Blacksmithing is the age-old craft of creating tools & wrought iron items, that still utilize the same traditional methods & techniques today, as were originally used in the fabrication of tools & implements necessary for survival & convenience of that time. Many of the tools that are available today were created & signed by blacksmiths.
Wrought Iron fireplace, hearth tools & implements play an important role in how people stay warm in the cold temperatures of the harsh winters; affecting many of the regions of this country. The tools that are used need to be strong & durable enough to perform the constant task of tending the fire, and wrought iron is the material that possesses these attributes.
Andirons are fireplace objects made to raise firewood off the floor of the hearth, to improve the circulation of air (or 'draft') around the wood, creating more efficient burning, and also resulting in less smoke being created. Andirons were fabricated to keep the logs in place, using square lengths of wrought iron bar. Three shorter pieces acted as legs, which supported an upright 'guard' located at the front. Later, as with fireplace tools, andirons became decorative as well as useful, and the guards were fabricated using more elaborate & recognizable designs; such as scrolls, ball-top, ring, 'fleur-de-lis', or in the form of different animals. Today an unlimited range of designs can be found to suit most styles of home decor, for example Mission-Style, Contemporary, Colonial, French Country, and more. In order to create the different fireplace implements, early blacksmiths 1st had to fabricate the tools that would be used to form the metal into different shapes such as tongs & pokers, which were needed to place or manipulate the firewood in order to keep the fire going. Flat shovels were needed to continually remove ashes to keep the fireplace clear for new firewood to be added, as well as to keep hot embers from being introduced onto wooden floors beyond the brick or stone hearth; which would of course have created a fire hazard.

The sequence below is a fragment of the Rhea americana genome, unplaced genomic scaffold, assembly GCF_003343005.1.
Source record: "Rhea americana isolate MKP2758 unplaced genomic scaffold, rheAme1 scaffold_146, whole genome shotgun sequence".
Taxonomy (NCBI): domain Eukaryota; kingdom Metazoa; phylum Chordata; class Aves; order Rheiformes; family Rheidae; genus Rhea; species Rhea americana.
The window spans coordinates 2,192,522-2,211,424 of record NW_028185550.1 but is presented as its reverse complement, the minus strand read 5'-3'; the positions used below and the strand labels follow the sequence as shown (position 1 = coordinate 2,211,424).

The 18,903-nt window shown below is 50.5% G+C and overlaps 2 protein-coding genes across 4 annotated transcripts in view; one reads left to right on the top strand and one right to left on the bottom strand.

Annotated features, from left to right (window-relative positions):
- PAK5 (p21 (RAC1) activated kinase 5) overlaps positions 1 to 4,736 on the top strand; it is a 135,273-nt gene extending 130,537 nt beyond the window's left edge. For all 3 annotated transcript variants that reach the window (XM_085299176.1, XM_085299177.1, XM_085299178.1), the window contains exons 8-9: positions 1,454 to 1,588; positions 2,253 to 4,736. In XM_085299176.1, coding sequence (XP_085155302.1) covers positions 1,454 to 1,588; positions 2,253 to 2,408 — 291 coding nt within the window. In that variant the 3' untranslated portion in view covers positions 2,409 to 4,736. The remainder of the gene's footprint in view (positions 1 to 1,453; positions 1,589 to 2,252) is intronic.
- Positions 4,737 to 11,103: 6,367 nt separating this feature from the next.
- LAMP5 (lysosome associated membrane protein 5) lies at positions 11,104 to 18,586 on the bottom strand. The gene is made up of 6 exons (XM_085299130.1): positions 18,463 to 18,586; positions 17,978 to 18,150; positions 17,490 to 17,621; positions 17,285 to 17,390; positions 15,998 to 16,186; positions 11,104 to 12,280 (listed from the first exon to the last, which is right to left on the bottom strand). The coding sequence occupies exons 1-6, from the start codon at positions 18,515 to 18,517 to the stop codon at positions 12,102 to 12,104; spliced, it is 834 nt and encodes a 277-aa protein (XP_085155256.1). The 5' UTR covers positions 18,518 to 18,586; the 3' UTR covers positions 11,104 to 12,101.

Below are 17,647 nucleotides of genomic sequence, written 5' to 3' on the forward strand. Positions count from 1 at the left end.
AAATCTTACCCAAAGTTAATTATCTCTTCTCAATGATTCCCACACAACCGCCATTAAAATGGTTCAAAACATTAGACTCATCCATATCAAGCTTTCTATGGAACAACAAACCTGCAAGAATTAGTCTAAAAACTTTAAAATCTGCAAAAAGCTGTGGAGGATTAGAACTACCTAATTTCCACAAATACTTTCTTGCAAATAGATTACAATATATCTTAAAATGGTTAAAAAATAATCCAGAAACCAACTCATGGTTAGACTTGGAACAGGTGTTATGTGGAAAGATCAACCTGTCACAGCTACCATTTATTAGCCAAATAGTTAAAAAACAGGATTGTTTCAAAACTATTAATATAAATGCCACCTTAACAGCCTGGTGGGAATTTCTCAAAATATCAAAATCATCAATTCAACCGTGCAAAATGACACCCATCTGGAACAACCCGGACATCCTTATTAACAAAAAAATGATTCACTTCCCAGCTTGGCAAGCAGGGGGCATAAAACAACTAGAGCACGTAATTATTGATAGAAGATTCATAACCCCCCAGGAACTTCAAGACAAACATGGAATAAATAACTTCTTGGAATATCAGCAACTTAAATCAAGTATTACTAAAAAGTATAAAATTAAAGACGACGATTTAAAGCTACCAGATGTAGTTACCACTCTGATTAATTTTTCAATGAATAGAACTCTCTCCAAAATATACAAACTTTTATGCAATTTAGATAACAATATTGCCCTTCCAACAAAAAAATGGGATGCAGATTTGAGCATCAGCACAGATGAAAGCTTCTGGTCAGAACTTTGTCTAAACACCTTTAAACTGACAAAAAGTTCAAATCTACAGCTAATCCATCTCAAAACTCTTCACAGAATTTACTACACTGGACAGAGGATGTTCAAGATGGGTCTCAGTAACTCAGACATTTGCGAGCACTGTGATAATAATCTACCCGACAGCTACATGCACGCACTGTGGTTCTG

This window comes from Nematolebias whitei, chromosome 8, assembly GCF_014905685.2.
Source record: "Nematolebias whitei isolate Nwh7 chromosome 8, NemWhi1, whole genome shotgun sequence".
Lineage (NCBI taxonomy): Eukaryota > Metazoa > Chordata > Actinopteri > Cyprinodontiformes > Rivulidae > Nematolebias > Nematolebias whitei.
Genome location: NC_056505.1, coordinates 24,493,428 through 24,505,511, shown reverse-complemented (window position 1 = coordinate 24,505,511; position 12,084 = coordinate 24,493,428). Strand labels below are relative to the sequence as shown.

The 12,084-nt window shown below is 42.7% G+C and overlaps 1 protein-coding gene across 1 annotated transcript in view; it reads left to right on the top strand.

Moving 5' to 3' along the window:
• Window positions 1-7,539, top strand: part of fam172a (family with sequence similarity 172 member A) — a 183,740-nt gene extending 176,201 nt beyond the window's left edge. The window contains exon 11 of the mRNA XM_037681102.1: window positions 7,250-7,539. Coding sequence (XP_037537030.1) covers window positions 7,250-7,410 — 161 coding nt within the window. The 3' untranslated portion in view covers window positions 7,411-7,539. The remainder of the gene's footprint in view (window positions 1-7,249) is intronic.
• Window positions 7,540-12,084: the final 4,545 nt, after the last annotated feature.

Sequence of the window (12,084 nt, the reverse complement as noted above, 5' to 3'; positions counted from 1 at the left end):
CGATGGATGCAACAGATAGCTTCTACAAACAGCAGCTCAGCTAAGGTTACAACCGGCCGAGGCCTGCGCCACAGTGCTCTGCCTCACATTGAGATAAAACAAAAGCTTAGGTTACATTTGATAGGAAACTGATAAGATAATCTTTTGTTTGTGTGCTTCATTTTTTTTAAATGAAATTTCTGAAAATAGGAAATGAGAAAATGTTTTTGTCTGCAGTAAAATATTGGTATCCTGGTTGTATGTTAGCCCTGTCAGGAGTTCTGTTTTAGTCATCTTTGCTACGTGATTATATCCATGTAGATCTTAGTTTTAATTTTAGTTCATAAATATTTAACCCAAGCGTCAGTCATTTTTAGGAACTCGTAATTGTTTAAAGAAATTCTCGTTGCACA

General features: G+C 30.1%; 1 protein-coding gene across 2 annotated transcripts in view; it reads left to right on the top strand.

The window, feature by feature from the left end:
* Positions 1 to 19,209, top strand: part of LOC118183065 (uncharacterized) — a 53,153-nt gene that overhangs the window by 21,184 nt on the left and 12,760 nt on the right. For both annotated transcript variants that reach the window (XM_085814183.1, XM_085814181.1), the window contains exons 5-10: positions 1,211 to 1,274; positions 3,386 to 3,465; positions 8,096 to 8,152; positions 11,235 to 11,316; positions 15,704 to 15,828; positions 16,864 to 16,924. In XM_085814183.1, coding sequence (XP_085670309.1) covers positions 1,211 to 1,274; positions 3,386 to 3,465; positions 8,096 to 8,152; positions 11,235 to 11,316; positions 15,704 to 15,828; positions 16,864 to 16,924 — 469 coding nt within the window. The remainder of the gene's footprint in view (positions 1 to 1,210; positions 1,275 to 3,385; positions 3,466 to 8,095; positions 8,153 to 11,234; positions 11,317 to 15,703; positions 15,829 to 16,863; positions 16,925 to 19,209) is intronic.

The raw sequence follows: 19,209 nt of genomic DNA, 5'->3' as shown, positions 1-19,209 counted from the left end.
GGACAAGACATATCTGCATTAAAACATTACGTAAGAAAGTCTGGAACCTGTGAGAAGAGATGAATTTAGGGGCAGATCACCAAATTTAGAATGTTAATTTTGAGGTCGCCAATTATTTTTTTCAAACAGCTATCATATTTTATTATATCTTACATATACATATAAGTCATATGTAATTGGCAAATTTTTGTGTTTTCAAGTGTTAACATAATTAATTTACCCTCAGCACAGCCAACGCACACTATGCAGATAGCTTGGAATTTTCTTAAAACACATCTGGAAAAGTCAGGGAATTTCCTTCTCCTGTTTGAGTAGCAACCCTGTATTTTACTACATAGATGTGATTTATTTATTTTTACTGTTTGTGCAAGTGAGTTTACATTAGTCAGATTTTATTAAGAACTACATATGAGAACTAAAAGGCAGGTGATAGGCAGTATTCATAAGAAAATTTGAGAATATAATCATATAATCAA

The Blacksmith's Hammer is one of the most important tools of the blacksmith, used in conjunction with the forge, wrought iron is heated to make it workable enough to form into different shapes & forms. The wrought iron is heated, and then hammered to shape it into the desired shape. Hammers were created in different shapes & weights for the specific requirements to work the wrought iron into the design a blacksmith wanted. Sledge, Ball-Peen, Cross-Peen, & Rounding hammers; were the most common types used. Steel was the metal used to make hammers, and a blacksmith would create his according to his particular needs for weight & shape. A blacksmith's hand hammer weighing 1-1/2 or 2 lb. and another weighing 3 or 3-1/2 lb. will most ordinary work very satisfactorily.
Blacksmith Tongs were used by the blacksmith to hold different wrought iron pieces inside the forge until they were heated to the correct temperature. There were several types of tongs developed by the blacksmith for his particular preferences. He would make new ones whenever a certain piece required a different shape to be held securely by the jaws of tongs in a certain position in the forge, or when hammering, etc. At least one or two pairs of tongs are needed.Various types are available, but the hollow bit, curved-lip bolt tongs are probably the most useful. Flat bars as well as round rods and bolts can be held in them, and the curved part back of the tip makes it possible to reshape them easily to fit different sizes of stock. By grinding, filing, or sawing a groove crosswise in each of the lips, the tongs can be made to hold links practically as well as regular link tongs. Tongs 18 to 20 inches long are a good size for general work.